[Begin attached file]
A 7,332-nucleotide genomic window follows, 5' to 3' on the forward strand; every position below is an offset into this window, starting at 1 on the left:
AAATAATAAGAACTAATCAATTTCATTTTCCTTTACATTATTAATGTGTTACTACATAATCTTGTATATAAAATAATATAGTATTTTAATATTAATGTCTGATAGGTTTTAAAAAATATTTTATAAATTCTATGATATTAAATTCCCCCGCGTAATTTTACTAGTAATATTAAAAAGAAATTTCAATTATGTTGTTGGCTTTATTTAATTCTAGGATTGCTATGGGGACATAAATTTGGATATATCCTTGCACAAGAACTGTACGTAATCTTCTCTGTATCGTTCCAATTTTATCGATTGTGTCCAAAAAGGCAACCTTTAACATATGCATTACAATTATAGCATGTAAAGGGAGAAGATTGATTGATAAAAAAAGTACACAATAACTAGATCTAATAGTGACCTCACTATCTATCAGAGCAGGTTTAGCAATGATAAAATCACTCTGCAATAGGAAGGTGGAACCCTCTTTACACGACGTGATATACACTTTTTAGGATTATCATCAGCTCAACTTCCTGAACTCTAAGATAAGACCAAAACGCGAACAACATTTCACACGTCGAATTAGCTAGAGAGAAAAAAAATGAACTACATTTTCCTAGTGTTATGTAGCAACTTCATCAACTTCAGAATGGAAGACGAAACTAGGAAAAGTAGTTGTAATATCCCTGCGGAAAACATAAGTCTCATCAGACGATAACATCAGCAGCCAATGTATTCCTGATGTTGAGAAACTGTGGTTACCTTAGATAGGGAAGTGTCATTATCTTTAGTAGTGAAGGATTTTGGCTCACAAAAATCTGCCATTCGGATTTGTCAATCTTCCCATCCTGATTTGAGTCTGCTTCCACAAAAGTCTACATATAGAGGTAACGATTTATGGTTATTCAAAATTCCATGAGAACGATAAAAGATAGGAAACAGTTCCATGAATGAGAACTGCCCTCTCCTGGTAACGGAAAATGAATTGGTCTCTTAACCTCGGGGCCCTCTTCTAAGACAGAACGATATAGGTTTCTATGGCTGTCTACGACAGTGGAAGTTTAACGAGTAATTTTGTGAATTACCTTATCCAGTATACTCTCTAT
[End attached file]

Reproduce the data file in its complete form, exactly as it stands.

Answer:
A 7,332-nucleotide genomic window follows, 5' to 3' on the forward strand; every position below is an offset into this window, starting at 1 on the left:
AAATAATAAGAACTAATCAATTTCATTTTCCTTTACATTATTAATGTGTTACTACATAATCTTGTATATAAAATAATATAGTATTTTAATATTAATGTCTGATAGGTTTTAAAAAATATTTTATAAATTCTATGATATTAAATTCCCCCGCGTAATTTTACTAGTAATATTAAAAAGAAATTTCAATTATGTTGTTGGCTTTATTTAATTCTAGGATTGCTATGGGGACATAAATTTGGATATATCCTTGCACAAGAACTGTACGTAATCTTCTCTGTATCGTTCCAATTTTATCGATTGTGTCCAAAAAGGCAACCTTTAACATATGCATTACAATTATAGCATGTAAAGGGAGAAGATTGATTGATAAAAAAAGTACACAATAACTAGATCTAATAGTGACCTCACTATCTATCAGAGCAGGTTTAGCAATGATAAAATCACTCTGCAATAGGAAGGTGGAACCCTCTTTACACGACGTGATATACACTTTTTAGGATTATCATCAGCTCAACTTCCTGAACTCTAAGATAAGACCAAAACGCGAACAACATTTCACACGTCGAATTAGCTAGAGAGAAAAAAAATGAACTACATTTTCCTAGTGTTATGTAGCAACTTCATCAACTTCAGAATGGAAGACGAAACTAGGAAAAGTAGTTGTAATATCCCTGCGGAAAACATAAGTCTCATCAGACGATAACATCAGCAGCCAATGTATTCCTGATGTTGAGAAACTGTGGTTACCTTAGATAGGGAAGTGTCATTATCTTTAGTAGTGAAGGATTTTGGCTCACAAAAATCTGCCATTCGGATTTGTCAATCTTCCCATCCTGATTTGAGTCTGCTTCCACAAAAGTCTACATATAGAGGTAACGATTTATGGTTATTCAAAATTCCATGAGAACGATAAAAGATAGGAAACAGTTCCATGAATGAGAACTGCCCTCTCCTGGTAACGGAAAATGAATTGGTCTCTTAACCTCGGGGCCCTCTTCTAAGACAGAACGATATAGGTTTCTATGGCTGTCTACGACAGTGGAAGTTTAACGAGTAATTTTGTGAATTACCTTATCCAGTATACTCTCTAT